Living Out Loud

BY Jeremy Kinser

April 22 2011 6:15 PM ET

CINEMA VERITE 4 X390 (HBO) | ADVOCATE.COMWhat do you see as the full effect that Lance being openly gay had on viewers of that era?
Springer Berman: Before we finished the film, we [had] little screenings for friends, and family, and other filmmakers. So many people said to us, “Why didn’t you include the scene where Lance comes out?” And we were like, “Because he doesn’t. There isn’t that scene in the documentary.” And I had people say to me, “But I remember it. I watched it.” Totally convinced that there’s a scene you know where Lance actually comes out. And I’m like, “No, believe me. I watched this documentary from beginning to end several times.”

He doesn’t really ever sit down and have that conversation. It seems as if he had that conversation prior to the documentary and that he was just being Lance. But the fact that so many people believed that he came out and so many people were moved and inspired by it is just — I think he was a huge pioneer. He was someone who was very committed to being Lance Loud, who he was. He didn’t change his persona. He wasn’t afraid; he was incredibly brave. He is credited as being the first openly gay person on television. And from what I hear from people that I’ve spoken to, it was incredibly important in the gay rights movement and gave a lot of people confidence and courage. It gave mothers of gay sons and daughters the confidence to support them the way Pat did and to, you know, love them. I think it was a very, very important cultural touchstone.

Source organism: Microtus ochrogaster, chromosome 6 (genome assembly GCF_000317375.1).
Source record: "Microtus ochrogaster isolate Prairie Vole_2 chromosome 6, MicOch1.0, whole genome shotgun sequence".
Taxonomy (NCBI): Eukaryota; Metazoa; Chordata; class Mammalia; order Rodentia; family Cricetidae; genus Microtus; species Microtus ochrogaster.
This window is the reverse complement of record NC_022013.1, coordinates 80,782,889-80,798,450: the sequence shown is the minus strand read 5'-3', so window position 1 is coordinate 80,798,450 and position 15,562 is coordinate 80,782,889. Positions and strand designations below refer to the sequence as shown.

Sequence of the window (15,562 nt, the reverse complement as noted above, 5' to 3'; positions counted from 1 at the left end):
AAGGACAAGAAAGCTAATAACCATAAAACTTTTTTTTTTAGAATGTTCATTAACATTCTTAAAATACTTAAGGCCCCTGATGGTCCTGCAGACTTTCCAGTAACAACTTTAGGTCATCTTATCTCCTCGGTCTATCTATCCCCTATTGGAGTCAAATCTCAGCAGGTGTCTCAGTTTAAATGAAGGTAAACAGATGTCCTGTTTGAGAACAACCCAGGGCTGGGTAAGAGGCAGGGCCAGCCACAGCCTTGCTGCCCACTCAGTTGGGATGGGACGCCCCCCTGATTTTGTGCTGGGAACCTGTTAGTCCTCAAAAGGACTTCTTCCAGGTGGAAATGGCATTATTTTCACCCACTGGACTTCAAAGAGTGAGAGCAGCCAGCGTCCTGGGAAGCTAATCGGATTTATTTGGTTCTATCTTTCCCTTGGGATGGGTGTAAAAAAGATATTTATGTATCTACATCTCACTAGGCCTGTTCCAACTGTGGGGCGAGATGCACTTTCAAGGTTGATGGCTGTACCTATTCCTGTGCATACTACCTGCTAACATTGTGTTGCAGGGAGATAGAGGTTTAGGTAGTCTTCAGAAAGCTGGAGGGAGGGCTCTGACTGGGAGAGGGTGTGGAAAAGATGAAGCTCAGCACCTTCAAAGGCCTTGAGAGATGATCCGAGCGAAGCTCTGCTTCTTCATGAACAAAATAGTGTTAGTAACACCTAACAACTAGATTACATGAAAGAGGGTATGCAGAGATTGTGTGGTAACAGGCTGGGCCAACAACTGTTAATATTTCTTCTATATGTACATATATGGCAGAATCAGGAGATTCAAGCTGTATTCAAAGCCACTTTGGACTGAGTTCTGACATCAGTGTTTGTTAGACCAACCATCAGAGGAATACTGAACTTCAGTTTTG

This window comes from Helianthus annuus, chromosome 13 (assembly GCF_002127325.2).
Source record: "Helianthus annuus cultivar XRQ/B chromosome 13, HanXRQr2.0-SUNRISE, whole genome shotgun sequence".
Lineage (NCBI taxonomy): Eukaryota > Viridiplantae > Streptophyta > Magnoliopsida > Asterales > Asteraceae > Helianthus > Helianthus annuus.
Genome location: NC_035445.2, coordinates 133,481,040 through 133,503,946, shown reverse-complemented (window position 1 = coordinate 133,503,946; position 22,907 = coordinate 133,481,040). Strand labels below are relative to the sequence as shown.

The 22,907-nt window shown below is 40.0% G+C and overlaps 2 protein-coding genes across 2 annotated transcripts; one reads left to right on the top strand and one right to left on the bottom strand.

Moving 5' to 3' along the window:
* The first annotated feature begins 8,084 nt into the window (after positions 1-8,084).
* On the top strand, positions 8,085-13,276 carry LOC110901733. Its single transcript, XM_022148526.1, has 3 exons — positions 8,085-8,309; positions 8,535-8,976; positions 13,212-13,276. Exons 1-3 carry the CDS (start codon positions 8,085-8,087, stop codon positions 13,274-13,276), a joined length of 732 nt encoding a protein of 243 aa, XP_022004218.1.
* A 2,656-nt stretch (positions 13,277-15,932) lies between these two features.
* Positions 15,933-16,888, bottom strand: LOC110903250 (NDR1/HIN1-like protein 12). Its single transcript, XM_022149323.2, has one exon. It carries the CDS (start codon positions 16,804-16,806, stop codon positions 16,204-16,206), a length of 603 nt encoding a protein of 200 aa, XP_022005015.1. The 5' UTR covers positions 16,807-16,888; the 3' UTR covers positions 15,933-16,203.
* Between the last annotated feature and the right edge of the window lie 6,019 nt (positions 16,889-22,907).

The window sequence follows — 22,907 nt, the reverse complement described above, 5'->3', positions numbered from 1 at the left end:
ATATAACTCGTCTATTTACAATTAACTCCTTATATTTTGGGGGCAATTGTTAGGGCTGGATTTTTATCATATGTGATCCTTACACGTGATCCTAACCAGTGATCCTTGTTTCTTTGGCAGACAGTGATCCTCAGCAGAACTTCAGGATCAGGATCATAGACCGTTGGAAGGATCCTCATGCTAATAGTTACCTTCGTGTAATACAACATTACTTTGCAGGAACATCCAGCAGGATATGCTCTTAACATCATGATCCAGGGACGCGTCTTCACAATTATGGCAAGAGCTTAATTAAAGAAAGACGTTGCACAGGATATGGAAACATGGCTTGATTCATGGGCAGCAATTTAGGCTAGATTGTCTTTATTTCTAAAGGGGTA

I really liked how your film depicts Lance’s siblings as thinking his eccentricities make him much more interesting than they are.
Springer Berman: Well, it’s totally there in the documentary.

Pulcini: And it’s totally there if you actually meet the siblings today. You know they were very proud of him.

Springer Berman: They all thought that Lance was hysterical and funny, which apparently he was. I wasn’t lucky enough to meet him, but I feel like I know him because I’ve spent so much time reading his writing and looking at the movie. And he seems like he was just a magnetic, brilliant, talented guy. And I think the kids were not ashamed of him. They were not embarrassed. They were proud of him, and they thought he was fun and funny and charming, and it seemed like they looked up to him.









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